FORT WORTH -- For the last three decades, the people of Fort Worth have had a special connection with a scraggly tree on a hill off Interstate 30.

Every holiday season people decorate the lonely mimosa, which goes by many names -- including the "Lone Star Tree," the "Happy Tree" and the "Angel Tree." But to Leslie Gordon, it will always be the "Homeless Christmas Tree."

"It just has this connection with people. Everyone feels like it belongs to them," Gordon said.

Gordon wrote the book "The Homeless Christmas Tree" in 2005. Depending on who you ask, the tree's origin story may vary. But Gordon says it all started with a woman named Carla Christian 30 years ago.

"Carla was homeless for a time and when she got out of that she still felt a connection to the homeless people," Gordon said.

So Gordon believes Carla started decorating the tree so the homeless would have something to call their own. As the years went on, the tradition grew. Strangers and families would pull over along the busy highway and decorate the unlikely tree for whatever holiday was around the corner.

In 2006 Carla passed away, and a few years later the tree started to whither and die.

"It's just so sad for Fort Worth," Gordon said.

The tree is now dead. Only a stump is left with tatters of decorations still clinging on. Gordon says she was told the tree had a disease called "mimosa wilt," but she's fearful all the decorations may have unintentionally hurt the plant.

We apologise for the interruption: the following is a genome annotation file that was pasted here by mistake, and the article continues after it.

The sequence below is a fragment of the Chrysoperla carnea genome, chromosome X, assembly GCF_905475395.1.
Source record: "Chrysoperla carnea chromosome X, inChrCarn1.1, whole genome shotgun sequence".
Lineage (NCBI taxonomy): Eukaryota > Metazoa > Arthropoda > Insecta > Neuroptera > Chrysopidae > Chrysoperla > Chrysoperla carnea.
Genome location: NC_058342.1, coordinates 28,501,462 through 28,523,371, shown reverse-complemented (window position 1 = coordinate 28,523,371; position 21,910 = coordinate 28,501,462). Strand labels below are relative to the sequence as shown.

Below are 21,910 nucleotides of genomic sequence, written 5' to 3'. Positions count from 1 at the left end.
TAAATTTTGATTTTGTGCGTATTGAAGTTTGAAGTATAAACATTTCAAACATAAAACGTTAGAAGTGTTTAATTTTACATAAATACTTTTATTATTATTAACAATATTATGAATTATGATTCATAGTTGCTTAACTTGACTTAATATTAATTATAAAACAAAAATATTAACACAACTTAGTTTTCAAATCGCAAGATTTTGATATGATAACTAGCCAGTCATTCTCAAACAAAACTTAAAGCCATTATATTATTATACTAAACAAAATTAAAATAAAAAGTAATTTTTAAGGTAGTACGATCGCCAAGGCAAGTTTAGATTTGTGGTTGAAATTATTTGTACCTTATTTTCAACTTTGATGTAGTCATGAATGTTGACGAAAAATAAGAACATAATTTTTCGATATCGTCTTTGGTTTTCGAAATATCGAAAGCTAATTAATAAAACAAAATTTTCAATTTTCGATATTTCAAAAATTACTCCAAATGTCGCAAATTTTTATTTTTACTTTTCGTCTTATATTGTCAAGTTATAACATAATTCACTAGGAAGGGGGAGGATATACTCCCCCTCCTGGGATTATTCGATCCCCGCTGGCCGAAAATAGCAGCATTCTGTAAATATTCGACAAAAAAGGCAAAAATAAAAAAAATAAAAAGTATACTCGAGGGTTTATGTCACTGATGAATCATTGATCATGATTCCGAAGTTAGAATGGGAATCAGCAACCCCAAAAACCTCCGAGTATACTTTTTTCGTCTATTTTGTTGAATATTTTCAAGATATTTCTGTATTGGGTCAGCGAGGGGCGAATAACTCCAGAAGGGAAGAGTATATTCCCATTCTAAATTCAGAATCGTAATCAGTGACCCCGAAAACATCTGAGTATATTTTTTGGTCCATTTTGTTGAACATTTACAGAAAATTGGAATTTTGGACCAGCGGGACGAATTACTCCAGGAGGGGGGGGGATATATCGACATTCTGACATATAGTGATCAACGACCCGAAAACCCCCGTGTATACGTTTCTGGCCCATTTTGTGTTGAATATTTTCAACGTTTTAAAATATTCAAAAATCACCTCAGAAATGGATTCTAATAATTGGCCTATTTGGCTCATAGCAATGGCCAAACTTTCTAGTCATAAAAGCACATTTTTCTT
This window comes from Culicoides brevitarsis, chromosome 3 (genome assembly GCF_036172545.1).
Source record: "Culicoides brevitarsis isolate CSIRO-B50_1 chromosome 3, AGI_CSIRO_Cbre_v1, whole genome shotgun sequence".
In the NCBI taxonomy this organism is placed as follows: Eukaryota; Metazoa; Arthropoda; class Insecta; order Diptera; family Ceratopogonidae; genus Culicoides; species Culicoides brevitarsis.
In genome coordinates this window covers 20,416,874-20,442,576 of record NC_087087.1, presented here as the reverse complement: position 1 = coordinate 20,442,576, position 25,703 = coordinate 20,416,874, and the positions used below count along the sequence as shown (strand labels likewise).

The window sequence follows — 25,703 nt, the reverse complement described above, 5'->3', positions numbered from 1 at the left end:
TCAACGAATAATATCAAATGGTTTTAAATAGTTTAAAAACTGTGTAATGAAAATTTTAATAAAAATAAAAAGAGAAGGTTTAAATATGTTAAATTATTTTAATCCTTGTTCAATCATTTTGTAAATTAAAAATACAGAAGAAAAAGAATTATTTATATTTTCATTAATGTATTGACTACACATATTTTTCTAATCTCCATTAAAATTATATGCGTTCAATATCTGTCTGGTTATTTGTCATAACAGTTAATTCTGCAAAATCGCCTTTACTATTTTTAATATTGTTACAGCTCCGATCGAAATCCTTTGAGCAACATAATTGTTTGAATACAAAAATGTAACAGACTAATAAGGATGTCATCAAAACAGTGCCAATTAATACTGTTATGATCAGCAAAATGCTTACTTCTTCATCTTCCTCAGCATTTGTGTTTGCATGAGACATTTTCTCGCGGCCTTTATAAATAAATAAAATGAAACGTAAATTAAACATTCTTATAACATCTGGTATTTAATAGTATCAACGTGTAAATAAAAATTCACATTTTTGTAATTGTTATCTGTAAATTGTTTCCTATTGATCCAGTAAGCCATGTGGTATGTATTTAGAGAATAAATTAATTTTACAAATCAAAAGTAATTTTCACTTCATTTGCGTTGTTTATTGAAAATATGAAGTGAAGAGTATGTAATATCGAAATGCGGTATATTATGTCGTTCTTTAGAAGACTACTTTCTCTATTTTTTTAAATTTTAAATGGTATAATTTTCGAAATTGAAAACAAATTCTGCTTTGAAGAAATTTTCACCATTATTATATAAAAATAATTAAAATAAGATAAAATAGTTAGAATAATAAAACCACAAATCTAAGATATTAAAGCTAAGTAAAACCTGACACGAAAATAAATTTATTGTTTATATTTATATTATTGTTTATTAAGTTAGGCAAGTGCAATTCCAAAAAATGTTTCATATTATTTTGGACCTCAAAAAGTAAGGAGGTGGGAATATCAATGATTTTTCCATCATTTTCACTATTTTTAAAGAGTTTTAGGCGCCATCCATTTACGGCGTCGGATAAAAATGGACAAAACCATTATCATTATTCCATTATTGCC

"It's just so sad," Gordon said.

For the author, the final chapter of the tree's life was heartbreaking. But out of the blue a sequel was born.

"Well this tree specialist approached us and said they'd collected seeds from the original 'mama tree' and planted eight saplings," Gordon said.

One of those saplings was planted up on the hill right next to the original tree. The man who planted it was Carla's son.

"That was neat for him. That hill and that tree are a connection to his mom," Gordon said.

The young tree still has a long road ahead and Leslie Gordon is on a mission to get the word out, asking people not to decorate it for several years until the tree has grown and become strong.

"The little branches can't handle all that. And once you can put stuff up I just ask people are good stewards and take the decorations down after some time," Gordon said.

It may take quite a while, but Carla's message of looking out for the homeless will continue to grow on a hill on I-30 for years and years to come.

You can find Gordon's book "The Homeless Christmas Tree" at any Barnes & Noble store in the DFW area. A signed copy is being sold at Lone Star Antiques in Haltom City. You can also order it online.